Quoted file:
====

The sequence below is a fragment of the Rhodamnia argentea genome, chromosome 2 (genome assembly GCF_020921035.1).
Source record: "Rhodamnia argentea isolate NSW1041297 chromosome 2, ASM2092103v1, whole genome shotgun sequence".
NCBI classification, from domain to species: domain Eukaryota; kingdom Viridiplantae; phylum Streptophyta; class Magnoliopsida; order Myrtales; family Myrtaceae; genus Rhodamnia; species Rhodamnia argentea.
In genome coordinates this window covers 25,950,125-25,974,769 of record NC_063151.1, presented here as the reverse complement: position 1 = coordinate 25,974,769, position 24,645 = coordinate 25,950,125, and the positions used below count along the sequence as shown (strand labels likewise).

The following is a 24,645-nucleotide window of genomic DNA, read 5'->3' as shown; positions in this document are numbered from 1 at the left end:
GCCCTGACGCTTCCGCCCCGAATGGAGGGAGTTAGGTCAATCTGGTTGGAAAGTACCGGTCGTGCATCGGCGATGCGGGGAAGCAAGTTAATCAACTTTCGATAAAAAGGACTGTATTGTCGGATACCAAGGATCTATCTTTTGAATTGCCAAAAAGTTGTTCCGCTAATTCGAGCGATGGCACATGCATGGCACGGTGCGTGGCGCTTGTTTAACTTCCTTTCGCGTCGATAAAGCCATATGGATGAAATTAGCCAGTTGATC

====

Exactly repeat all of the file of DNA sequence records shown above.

The sequence below is a fragment of the Rhodamnia argentea genome, chromosome 2 (genome assembly GCF_020921035.1).
Source record: "Rhodamnia argentea isolate NSW1041297 chromosome 2, ASM2092103v1, whole genome shotgun sequence".
NCBI classification, from domain to species: domain Eukaryota; kingdom Viridiplantae; phylum Streptophyta; class Magnoliopsida; order Myrtales; family Myrtaceae; genus Rhodamnia; species Rhodamnia argentea.
In genome coordinates this window covers 25,950,125-25,974,769 of record NC_063151.1, presented here as the reverse complement: position 1 = coordinate 25,974,769, position 24,645 = coordinate 25,950,125, and the positions used below count along the sequence as shown (strand labels likewise).

The following is a 24,645-nucleotide window of genomic DNA, read 5'->3' as shown; positions in this document are numbered from 1 at the left end:
GCCCTGACGCTTCCGCCCCGAATGGAGGGAGTTAGGTCAATCTGGTTGGAAAGTACCGGTCGTGCATCGGCGATGCGGGGAAGCAAGTTAATCAACTTTCGATAAAAAGGACTGTATTGTCGGATACCAAGGATCTATCTTTTGAATTGCCAAAAAGTTGTTCCGCTAATTCGAGCGATGGCACATGCATGGCACGGTGCGTGGCGCTTGTTTAACTTCCTTTCGCGTCGATAAAGCCATATGGATGAAATTAGCCAGTTGATC